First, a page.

As I say, the weather had a big impact on activities through the month. It did rain on just about everyday and we got proper soaking wet on several occasions but still managed to walk the hills and valleys in all directions to a total of over 165km in the month – We also managed to cycle on several days adding up to 82km. It was a surprise to use the bike at all. I thought that due to the hilly area, it would be too much for us aged chaps on heavy mountain bikes but it turns out there are several routes with only limited hills around the valleys rather than up all of them..(though still bloody hard) on quiet roads. Interestingly we managed to get both our bikes cleaned and serviced and new chain/cables etc provided by the government under the fixyourbikevoucherscheme.est.org.uk which periodically allows you £50 worth of repairs to any bike in order to induce people to get their bikes out of the shed and use them. This was certainly timely for our bikes and most welcome. The bike shop was just a few miles away and Dave collected our bikes from the site and returned them back to us three days later. Bargain…
The views and peace and quiet around the hills in this area are phenomenal and they are exactly what we both love. We regularly just stop and listen… to silence… and you can walk for hours without meeting anyone at all on the footpaths.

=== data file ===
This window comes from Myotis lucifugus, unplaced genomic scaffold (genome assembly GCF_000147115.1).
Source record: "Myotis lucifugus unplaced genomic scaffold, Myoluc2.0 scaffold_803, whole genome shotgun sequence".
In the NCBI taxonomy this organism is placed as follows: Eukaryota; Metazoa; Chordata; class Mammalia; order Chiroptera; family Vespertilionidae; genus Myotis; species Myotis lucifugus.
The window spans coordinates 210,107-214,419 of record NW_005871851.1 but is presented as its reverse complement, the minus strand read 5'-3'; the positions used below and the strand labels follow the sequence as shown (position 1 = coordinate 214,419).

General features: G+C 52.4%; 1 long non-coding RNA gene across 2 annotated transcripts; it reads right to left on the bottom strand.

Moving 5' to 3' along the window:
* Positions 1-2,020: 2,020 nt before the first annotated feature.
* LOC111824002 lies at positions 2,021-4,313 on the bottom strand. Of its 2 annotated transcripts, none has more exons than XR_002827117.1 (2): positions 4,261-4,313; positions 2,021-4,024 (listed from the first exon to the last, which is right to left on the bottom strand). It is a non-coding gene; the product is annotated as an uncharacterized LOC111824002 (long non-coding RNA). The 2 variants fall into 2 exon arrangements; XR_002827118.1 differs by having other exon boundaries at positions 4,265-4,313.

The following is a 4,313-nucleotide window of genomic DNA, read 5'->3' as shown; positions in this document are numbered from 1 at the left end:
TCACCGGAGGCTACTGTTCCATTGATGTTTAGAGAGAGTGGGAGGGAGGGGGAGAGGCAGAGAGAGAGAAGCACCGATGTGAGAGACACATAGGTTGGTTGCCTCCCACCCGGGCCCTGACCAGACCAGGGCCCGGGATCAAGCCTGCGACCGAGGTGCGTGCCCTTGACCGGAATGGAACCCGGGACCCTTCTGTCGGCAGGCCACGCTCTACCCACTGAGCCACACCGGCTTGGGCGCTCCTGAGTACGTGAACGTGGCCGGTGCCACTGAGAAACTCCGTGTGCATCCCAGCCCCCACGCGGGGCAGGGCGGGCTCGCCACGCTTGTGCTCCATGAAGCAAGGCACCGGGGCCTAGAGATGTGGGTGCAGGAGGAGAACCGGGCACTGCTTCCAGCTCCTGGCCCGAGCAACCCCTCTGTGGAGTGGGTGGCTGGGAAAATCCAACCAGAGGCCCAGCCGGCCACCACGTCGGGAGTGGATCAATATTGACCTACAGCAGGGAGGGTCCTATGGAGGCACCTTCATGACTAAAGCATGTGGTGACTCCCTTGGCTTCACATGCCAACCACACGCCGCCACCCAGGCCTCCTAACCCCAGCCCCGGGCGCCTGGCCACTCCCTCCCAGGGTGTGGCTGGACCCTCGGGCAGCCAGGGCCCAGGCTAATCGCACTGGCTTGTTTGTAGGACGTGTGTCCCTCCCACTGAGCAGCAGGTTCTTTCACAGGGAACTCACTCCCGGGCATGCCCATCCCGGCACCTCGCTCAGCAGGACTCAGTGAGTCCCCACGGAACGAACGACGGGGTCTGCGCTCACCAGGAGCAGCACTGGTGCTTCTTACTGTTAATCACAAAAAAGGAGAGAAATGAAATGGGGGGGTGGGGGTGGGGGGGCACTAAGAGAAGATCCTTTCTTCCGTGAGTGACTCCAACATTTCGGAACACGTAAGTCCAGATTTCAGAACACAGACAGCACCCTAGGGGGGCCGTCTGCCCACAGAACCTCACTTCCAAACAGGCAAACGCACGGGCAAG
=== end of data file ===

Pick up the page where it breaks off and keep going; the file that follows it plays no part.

We decided that we did occasionally need to go further afield so we took Ruby out for a day trip. Grassington-where parts of ‘All Creatures Great and Small’ is filmed (another thunderstorm). It was here that I took a photo of some impressive looking thunderstorm clouds and sent it to the BBC Weather Watchers site and amazingly shortly after arriving back into Ruby….there it was…. my photo on the actual BBC six o’clock news weather forecast. Wow.
So onwards now towards Malham. Our satnav app (Co-Pilot) has Ruby’s dimensions added so we knew the route was safe… but…there was barely room to fit along the width of the road, pulling wing mirrors in over narrow bridges and taking tight bends through valleys. The views from the top were awesome and breathtaking and the fun of watching the faces of the occasional walkers and cyclists was a delight.
As a matter of interest…. I have managed to repair the damage to the back bumper that I described in the previous blog. Took quite a while because I had to wait for it to stop raining and get warm enough to ensure the sealant would work. I am delighted with the result which almost looks as good as new. To be honest when you look closely the original finish was not too brilliant. A bit of a let-down by Bailey..